If two new shows make it to prime time television next fall that don’t exactly thrill you, don’t blame me. In a preview session Saturday night they didn’t thrill me, either.
Yes, it’s true. Through some throw of the dice, I received tickets to an audience survey conducted by Television Preview of Hollywood, Calif. I can say I have been surveyed when people raise that question, “Who ever gets surveyed, anyway?” About 200 of us packed into a room at the downtown Embassy Suites hotel. We viewed two half-hour shows that aspire to prime time viewing slots. Either or both may make it. In my judgment they need a tremendous amount of work to attract an audience.
“Soul Mates” is a drama which focuses on past life regressions, a potentially attractive subject. It starred Kim Somebody-or-other, whom I was supposed to recognize but didn’t.
I held high expectations for “Soul Mates.” The master of ceremonies explained this had originally been designed as a full hour drama. It had been cut to a half-hour. The version we saw, obviously episode number one, suffered all the sins of trying to tell an hour of introductory story in half the time.
Plot changes came so quickly and with so little preparation I found myself more confused than convinced. I don’t doubt that the reality, or perhaps the illusion, of past life regressions can be produced by therapists or by the patient. The fact that some of these past life scenes hit Kim in her dreams I find less believable. The ultimate in clich퀌�s appears when one of the characters says to Kim, “See you in another lifetime.” We also get anchored to the show’s title when the boyfriend declares, “I belong with you. You’re my soul mate.” Hitting me in the face with a fish like this inspires me to groan, “Oh, please!”
So much happens in so short a time in “Soul Mates” that my brain swam in a sea of confused reactions and memories. Too much, too soon, too trite and too awkward would be my judgment of this introductory episode.
The other showcased the redoubtable veteran, Valerie Harper. She plays a high city hall functionary in the alleged comedy, “City.” Harper demonstrates the opposite side of the peso. In keeping with Harper’s frenetic personality, scene piled upon scene in rapid mind-numbing succession.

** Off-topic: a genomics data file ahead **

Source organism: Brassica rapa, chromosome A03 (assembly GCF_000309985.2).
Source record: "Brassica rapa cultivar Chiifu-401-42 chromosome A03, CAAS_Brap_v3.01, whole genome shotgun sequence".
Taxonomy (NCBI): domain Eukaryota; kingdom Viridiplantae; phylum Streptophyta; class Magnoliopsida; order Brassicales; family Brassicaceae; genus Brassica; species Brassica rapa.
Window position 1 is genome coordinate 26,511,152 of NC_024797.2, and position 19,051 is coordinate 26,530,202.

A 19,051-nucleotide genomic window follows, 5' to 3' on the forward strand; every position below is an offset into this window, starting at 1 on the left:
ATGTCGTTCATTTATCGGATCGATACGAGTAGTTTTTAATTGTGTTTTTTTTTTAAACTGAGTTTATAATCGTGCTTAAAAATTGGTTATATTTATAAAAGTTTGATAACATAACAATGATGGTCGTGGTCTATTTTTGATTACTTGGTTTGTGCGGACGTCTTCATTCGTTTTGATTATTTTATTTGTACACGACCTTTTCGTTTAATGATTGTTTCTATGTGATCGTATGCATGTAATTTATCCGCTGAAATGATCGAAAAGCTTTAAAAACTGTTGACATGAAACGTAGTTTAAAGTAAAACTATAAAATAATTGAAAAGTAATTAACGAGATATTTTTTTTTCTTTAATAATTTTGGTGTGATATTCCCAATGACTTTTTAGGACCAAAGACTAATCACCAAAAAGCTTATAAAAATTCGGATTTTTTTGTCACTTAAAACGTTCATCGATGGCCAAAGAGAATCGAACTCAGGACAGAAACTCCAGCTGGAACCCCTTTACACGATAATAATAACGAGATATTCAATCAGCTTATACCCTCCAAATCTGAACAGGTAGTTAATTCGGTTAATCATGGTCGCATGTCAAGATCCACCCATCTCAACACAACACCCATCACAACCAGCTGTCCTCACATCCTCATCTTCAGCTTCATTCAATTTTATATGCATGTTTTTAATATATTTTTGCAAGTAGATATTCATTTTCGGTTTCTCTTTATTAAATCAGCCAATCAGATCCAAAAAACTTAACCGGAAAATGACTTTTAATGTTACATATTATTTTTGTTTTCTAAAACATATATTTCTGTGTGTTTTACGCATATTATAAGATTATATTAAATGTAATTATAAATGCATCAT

Valerie’s live-in daughter wants to sleep with a married man she just met. Valerie tries to pretend a modern attitude on this.
Valerie suffers grinding pain over the idea of her little flower becoming fertilized by some vagrant sower of seed.
Valerie enters chaos at her city hall job.
Valerie deals with an area security cop who convinces us he registers moron on the intelligence scale, yet he unveils that cunning insight we have come to expect from morons on television.
Valerie ends it with a tender scene which dissolves the married lover threat in tried and trite soap opera fashion.
Valerie finds temporary surcease from her daily burdens, but we know tomorrow will become hectic again.
While Harper occupies every scene, the second most pervasive presence in this sitcom is the laugh track. Not quite so pointless and offensive as the laugh track on “Friends,” (which never rests for more than eight seconds), the “City” laugh track lurks omnipresent behind every line of dialogue, theoretically funny or not. It almost embarrassed me to hear some of our preview audience titter or even laugh out loud at lines I found totally devoid of humor.
I was pleased to discover that the questionnaire we filled out at the end gave us the opportunity to express complete disgust with laugh tracks generally. Whatever happened to the writers that could write dialogue which sounded actually funny? “City” becomes one more example of why I don’t watch sitcoms on television any more.
Our preview session ended with a showing of some television commercials. Most of these proved innocuous but not compelling. I became uncomfortable with only one, a Max Factor permanent lipstick. It has a name written in a strange script which I finally interpreted as FaceFinity. I suggest they go back, literally, to the drawing board. Another clunker was a dandruff shampoo whose name didn’t stick with me. To illustrate it, a young woman repeatedly ran her fingers through her long hair. Nothing else. I wasn’t convinced. All things considered, I enjoyed the experience and would go for it again, if asked. I don’t believe I saw any future “ER” and certainly not any “Frazier.” But viewing these shows gave me a sense of staying slightly ahead of the wave, which strokes my ego.